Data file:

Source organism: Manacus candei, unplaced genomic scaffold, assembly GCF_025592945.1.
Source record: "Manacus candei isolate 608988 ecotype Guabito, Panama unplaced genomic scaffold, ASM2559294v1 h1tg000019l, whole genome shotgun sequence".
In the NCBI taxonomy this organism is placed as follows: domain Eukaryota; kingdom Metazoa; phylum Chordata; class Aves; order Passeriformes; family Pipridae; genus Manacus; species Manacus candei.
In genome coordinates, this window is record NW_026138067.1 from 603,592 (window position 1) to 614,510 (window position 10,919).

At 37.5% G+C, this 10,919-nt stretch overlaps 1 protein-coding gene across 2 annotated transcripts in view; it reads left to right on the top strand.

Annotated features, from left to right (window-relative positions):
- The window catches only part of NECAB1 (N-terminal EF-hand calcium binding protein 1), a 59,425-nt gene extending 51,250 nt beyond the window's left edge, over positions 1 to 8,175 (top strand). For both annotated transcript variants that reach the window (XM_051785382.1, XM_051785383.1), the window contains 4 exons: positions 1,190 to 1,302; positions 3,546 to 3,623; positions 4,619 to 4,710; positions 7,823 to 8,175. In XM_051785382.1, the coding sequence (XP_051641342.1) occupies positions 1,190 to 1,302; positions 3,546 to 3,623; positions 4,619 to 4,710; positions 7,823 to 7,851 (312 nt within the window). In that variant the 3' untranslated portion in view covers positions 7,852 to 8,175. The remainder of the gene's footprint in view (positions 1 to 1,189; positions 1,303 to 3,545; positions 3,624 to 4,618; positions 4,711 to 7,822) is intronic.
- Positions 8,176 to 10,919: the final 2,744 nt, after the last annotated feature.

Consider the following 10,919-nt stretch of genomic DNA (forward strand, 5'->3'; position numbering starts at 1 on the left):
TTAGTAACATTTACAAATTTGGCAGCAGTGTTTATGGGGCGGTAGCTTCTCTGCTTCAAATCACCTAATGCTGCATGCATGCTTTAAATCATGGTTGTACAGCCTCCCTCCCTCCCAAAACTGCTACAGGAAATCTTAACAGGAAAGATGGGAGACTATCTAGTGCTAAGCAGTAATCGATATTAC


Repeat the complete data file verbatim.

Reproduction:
Source organism: Manacus candei, unplaced genomic scaffold, assembly GCF_025592945.1.
Source record: "Manacus candei isolate 608988 ecotype Guabito, Panama unplaced genomic scaffold, ASM2559294v1 h1tg000019l, whole genome shotgun sequence".
In the NCBI taxonomy this organism is placed as follows: domain Eukaryota; kingdom Metazoa; phylum Chordata; class Aves; order Passeriformes; family Pipridae; genus Manacus; species Manacus candei.
In genome coordinates, this window is record NW_026138067.1 from 603,592 (window position 1) to 614,510 (window position 10,919).

At 37.5% G+C, this 10,919-nt stretch overlaps 1 protein-coding gene across 2 annotated transcripts in view; it reads left to right on the top strand.

Annotated features, from left to right (window-relative positions):
- The window catches only part of NECAB1 (N-terminal EF-hand calcium binding protein 1), a 59,425-nt gene extending 51,250 nt beyond the window's left edge, over positions 1 to 8,175 (top strand). For both annotated transcript variants that reach the window (XM_051785382.1, XM_051785383.1), the window contains 4 exons: positions 1,190 to 1,302; positions 3,546 to 3,623; positions 4,619 to 4,710; positions 7,823 to 8,175. In XM_051785382.1, the coding sequence (XP_051641342.1) occupies positions 1,190 to 1,302; positions 3,546 to 3,623; positions 4,619 to 4,710; positions 7,823 to 7,851 (312 nt within the window). In that variant the 3' untranslated portion in view covers positions 7,852 to 8,175. The remainder of the gene's footprint in view (positions 1 to 1,189; positions 1,303 to 3,545; positions 3,624 to 4,618; positions 4,711 to 7,822) is intronic.
- Positions 8,176 to 10,919: the final 2,744 nt, after the last annotated feature.

Consider the following 10,919-nt stretch of genomic DNA (forward strand, 5'->3'; position numbering starts at 1 on the left):
TTAGTAACATTTACAAATTTGGCAGCAGTGTTTATGGGGCGGTAGCTTCTCTGCTTCAAATCACCTAATGCTGCATGCATGCTTTAAATCATGGTTGTACAGCCTCCCTCCCTCCCAAAACTGCTACAGGAAATCTTAACAGGAAAGATGGGAGACTATCTAGTGCTAAGCAGTAATCGATATTAC